Recent changes to the state’s entertainment tax credit program have led to a resurgence in movie and TV filming in Louisiana, with 17 productions going on across the state during March, more than triple the number that were being filmed two years ago.
“Scripted TV production is at an all-time high,” Gov. John Bel Edwards said Tuesday. “There were nine TV shows and two pilots being filmed this month.”
Edwards was the keynote speaker at the first Louisiana Entertainment Summit, a day-long event sponsored by Louisiana Economic Development. The summit, which was held at L’Auberge Casino Baton Rouge, allowed people in the movie, music, digital and performing arts industry a chance to network and get information about the state’s incentive programs. More than 200 people attended the conference.
Don Pierson, LED secretary, said the state wants to encourage the production of more scripted TV shows, such as “NCIS: New Orleans," “Queen Sugar” and “Claws,” because they spend more time working in Louisiana, spend more resources and lead to more stable jobs.
Making the entertainment industry more financially stable, with an economic impact on a greater area than just New Orleans and with a focus on long-term employment was the goal of the revision to the entertainment tax credit program. The bill, which was passed by the Legislature in 2017, gives extra credits for filming outside of the Crescent City and limits the amount of credits the state can offer in a year, a move that eliminates backlog. It also gives extra incentives for productions written by Louisiana residents and gives payroll incentives to companies that invest in jobs in Louisiana.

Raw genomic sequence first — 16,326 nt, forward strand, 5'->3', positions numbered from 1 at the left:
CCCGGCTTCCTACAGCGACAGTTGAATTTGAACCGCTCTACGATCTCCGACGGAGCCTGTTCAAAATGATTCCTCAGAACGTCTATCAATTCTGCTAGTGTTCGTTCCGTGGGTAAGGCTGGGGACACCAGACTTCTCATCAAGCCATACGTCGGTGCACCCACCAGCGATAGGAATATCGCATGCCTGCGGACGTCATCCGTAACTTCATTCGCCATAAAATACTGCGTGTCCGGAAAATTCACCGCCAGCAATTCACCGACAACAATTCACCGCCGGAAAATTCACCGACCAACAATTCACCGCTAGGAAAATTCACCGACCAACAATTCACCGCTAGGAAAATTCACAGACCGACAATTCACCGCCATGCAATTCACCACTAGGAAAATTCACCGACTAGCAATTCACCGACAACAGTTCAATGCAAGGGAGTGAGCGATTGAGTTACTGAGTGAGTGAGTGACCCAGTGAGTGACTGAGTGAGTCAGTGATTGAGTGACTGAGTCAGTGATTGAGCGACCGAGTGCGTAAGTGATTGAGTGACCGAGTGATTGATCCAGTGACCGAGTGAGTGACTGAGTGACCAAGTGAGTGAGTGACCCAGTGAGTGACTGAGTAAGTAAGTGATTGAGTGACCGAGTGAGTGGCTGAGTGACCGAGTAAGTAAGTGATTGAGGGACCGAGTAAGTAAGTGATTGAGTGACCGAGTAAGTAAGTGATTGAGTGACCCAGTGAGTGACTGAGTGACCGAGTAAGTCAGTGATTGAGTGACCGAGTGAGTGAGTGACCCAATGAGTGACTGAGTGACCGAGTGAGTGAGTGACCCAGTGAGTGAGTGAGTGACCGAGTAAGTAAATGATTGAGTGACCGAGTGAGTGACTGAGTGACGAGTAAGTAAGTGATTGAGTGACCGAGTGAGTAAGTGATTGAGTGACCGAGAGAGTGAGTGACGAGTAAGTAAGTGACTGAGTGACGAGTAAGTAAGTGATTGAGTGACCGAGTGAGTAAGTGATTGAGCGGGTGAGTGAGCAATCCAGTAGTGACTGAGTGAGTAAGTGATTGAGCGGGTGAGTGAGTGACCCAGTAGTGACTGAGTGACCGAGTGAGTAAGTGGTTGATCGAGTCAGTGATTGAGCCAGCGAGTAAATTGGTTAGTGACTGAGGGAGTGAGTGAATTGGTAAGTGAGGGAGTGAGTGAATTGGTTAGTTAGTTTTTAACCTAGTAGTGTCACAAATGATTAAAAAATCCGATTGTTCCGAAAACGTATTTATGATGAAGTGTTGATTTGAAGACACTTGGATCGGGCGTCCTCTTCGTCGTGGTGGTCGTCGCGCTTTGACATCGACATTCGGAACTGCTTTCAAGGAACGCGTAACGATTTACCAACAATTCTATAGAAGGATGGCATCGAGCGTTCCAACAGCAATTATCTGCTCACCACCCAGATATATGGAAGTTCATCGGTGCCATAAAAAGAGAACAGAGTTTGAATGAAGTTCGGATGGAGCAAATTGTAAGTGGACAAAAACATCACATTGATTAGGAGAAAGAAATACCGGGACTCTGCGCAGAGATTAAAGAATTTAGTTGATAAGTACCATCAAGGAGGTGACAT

The state Senate gave final legislative approval on Friday to revamping the subsidies that taxpayers provide to produce films and TV shows in …
Jerry Brandt of CBS Studios, who is responsible for the financial reporting on more than 80 television productions worldwide, said his company has spent more than $300 million in Louisiana over the past four years on productions, including “NICS: New Orleans.” Of that spending, about half has been for crew wages. “These people are employed in high paying, long-term jobs.”
The film industry spent $893 million on productions shot in Louisiana during 2016. That led to $2.4 billion in spending across the state. Edwards said he’s heard anecdotal evidence that 2017 was a better year for the industry, and that 2018 is doing better than last year’s pace.
So far this year, two high-profile productions have been filming around Baton Rouge: “Greyhound,” a World War II drama starring Tom Hanks, and “The Highwaymen," which stars Kevin Costner and Woody Harrelson as the Texas Rangers who captured the notorious bank robbing duo of Bonnie and Clyde.
And on Monday, Marvel Studios announced that principal photography had started on “Captain Marvel," the latest in its series of blockbuster comic book movies. The studio said parts of “Captain Marvel," which stars Oscar-winner Brie Larson along with Jude Law and Samuel L. Jackson, will be filmed in Baton Rouge and New Orleans. The film is set for release in March 2019.
Chris Stelly, executive director of Louisiana Entertainment, said he couldn’t comment on “Captain Marvel” since the studio hadn’t submitted any paperwork yet to film in Louisiana.